At a cast party in 1970, actors Jim Jacobs and Warren Casey came up with the idea to write a show featuring the music of the 1950s, set in high school with characters based on people they went to school with. Together they wrote a play and original music, however Grease did not start out as a musical. In February of 1971 the pair mounted their first production of the show with a non-professional cast of 18 and a budget of only $171 at Kingston Mines Theater, an obscure venue in Chicago. The four night run played to sold out houses and was extended for many weeks following its initial premiere. During the initial run, two young theatre producers, Ken Waissman and Maxine Fox, saw the show and offered to produce it in New York providing Jacobs and Casey would agree to rewrite it as a musical with a full score. The pair quickly agreed, quit their day jobs and headed to New York where they worked daily on the rewrite. A year later the new musical Grease premiered off-Broadway at the downtown Eden Theater. It earned seven Tony Award nominations, including Best Musical of the Year and then moved to Broadway to play at the Broadhurst Theater and eventually the Royale. At 3,388 performances it set a record as the longest-running show on Broadway until 1980, when A Chorus Line took that title.

The first National Tour of Grease followed the New York debut and took the U.S. and Canada by storm. In the cast was a young newcomer named John Travolta playing Doody, the nerdy kid who idolizes Danny Zuko. In 1973, the show opened in London’s West End with the then unknown American actor Richard Gere as Danny Zuko. In 1978, Grease was made into a major motion picture starring John Travolta, by then a rising television star, in the lead role along with Olivia Newton-John as Sandy. The film catapulted Travolta to major motion picture stardom and it remains the highest grossing movie musical of all time. Grease has enjoyed many revivals since its initial success and continues to be a favorite show for theatres and audiences around the world.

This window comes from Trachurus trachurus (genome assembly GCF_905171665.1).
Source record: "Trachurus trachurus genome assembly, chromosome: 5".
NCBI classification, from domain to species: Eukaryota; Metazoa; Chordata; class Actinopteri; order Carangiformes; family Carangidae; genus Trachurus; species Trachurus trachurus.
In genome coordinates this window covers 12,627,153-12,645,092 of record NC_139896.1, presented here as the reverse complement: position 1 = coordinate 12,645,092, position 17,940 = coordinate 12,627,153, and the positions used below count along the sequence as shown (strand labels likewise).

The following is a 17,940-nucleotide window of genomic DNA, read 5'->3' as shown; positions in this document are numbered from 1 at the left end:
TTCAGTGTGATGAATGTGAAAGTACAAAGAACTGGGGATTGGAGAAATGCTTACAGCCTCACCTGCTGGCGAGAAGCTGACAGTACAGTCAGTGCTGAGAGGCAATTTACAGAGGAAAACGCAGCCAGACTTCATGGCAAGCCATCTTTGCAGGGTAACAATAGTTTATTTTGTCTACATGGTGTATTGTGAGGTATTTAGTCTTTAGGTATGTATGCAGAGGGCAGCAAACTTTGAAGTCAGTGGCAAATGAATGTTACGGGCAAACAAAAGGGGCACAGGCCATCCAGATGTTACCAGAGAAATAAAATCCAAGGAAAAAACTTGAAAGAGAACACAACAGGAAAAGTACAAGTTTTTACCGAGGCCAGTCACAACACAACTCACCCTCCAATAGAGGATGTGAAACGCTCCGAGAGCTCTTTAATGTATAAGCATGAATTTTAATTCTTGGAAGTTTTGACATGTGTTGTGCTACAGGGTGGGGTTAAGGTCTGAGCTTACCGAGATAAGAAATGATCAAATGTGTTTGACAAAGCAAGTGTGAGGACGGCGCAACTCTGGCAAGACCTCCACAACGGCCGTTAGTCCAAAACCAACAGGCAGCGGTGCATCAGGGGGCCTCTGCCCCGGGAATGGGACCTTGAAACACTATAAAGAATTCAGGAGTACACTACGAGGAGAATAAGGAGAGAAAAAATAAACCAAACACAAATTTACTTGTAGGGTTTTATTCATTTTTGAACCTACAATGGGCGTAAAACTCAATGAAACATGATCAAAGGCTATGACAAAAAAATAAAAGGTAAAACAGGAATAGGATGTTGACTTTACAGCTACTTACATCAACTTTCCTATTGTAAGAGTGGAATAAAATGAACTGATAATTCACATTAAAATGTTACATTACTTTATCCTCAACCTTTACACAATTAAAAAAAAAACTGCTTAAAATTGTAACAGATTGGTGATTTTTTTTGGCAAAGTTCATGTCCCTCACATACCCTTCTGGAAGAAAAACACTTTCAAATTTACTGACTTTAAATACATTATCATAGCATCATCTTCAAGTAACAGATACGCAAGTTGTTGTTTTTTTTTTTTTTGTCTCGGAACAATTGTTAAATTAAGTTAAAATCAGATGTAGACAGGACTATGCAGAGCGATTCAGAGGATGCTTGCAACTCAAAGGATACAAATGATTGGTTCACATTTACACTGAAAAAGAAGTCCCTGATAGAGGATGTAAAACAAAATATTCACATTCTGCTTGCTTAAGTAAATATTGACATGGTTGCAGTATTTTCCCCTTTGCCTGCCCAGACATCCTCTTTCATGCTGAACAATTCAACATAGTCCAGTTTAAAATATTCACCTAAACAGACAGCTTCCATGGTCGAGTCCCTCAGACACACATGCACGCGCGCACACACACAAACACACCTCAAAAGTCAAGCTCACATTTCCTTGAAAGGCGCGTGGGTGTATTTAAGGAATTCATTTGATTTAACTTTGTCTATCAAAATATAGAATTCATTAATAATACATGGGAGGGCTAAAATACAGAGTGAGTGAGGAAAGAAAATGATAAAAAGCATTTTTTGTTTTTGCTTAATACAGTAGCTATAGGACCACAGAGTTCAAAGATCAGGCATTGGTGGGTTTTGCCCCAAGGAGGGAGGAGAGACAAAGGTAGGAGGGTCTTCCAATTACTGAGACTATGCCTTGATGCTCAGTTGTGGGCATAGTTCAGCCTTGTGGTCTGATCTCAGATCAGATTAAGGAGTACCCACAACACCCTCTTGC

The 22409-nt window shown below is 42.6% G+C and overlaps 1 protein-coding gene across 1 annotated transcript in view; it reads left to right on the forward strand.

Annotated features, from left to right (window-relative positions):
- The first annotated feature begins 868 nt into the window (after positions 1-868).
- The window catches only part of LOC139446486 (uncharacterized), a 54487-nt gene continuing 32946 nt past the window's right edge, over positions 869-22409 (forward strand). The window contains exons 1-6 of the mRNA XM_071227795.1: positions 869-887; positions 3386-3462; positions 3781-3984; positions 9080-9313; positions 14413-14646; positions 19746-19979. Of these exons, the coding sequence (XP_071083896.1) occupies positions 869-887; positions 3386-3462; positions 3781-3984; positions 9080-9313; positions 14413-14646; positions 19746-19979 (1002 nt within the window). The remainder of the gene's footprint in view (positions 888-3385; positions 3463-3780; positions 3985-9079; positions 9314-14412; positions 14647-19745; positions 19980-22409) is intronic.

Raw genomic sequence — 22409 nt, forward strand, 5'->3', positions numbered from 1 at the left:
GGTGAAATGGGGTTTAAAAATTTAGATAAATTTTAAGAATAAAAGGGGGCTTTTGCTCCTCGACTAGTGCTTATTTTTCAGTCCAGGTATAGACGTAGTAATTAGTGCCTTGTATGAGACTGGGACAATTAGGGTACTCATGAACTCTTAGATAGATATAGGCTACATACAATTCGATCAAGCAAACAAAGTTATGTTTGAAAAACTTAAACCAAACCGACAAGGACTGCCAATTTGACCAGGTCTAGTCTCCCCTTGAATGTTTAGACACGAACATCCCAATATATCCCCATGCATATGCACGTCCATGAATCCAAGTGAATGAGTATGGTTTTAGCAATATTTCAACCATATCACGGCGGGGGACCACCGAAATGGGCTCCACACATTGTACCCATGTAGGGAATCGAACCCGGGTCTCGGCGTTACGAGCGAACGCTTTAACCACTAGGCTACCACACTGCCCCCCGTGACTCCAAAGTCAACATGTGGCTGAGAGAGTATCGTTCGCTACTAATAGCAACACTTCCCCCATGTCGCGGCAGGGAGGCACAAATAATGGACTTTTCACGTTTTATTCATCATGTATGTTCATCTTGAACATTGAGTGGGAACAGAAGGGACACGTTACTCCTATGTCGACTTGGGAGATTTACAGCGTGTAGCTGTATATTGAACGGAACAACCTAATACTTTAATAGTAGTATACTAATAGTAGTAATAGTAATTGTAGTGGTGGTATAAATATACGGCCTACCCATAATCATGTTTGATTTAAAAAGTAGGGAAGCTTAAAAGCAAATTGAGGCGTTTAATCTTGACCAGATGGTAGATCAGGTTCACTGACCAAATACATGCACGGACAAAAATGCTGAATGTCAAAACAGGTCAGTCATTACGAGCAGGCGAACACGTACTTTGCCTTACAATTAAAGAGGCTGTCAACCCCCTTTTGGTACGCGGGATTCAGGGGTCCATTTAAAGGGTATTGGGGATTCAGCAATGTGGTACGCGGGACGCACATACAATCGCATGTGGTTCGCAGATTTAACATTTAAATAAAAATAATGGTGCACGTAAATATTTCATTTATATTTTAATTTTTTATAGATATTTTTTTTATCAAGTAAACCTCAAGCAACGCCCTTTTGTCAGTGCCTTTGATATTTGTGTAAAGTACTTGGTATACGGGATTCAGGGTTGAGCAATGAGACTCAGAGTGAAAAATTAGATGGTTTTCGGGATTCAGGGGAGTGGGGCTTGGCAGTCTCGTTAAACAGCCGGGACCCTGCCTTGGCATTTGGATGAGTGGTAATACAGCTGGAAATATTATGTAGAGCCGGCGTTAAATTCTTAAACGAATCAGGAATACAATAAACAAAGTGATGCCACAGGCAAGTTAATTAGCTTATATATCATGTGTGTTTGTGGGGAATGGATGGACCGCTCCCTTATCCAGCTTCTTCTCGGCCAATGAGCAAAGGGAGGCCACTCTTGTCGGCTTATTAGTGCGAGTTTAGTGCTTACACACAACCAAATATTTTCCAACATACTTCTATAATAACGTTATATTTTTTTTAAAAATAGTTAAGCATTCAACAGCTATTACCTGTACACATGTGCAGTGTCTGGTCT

Grease takes place in a fictional high school during the late 1950s, a time that ushered in a new phenomenon that resulted from the post-World War II economic boom – the teenager. This new era allowed teen-aged children the freedom of leisure time, independence and cash to spend. For the first time in history teens displayed their rebellion against the adult world’s conservative dress and behavioral codes by experimenting with cigarettes, alcohol and sex, by wearing leather jackets and tight pants and by slicking back their longer hair. Rebellious youth culture was on the rise in the form of the “Greasers,” the young men in working class neighborhoods who affected an image of “cool,” a poised, disinterested disdain. The root cause of all this “decadent” behavior was attributed to a new form of music called “rock n’ roll.”

In 1958 there was no way to know where the seeds of social revolution would lead or just how profoundly the world was about to change. During the 1970s, in the aftermath of the turbulent cultural-revolution and the Vietnam War, the 1950s were looked back upon as an innocuous and innocent time and often idealized as a happy decade. Perhaps this accounts for the revival of 1950s pop culture in the 1970s. In addition to Grease, there were films such as American Graffiti and The Lords of Flatbush and the television show "Happy Days," all celebrating, with varying degrees of seriousness, the first glimpses of an authentic youth culture in America. The persistent charm and joy of Grease lies in the fact that it restores us, for a short while, to a state of blissful ignorance.

The Ogunquit Playhouse has taken a fresh look at this popular classic and is melding favorite elements of both the film and the Broadway musical to create a unique production of the rock n’ roll show. DJ Salisbury has returned to the Ogunquit Playhouse as the Director/Choreographer, (2012 and 2013 D/C for Buddy, the Buddy Holly Story) and he has delivered a thrilling injection of pure fun, along with astounding dancing to match the iconic songs.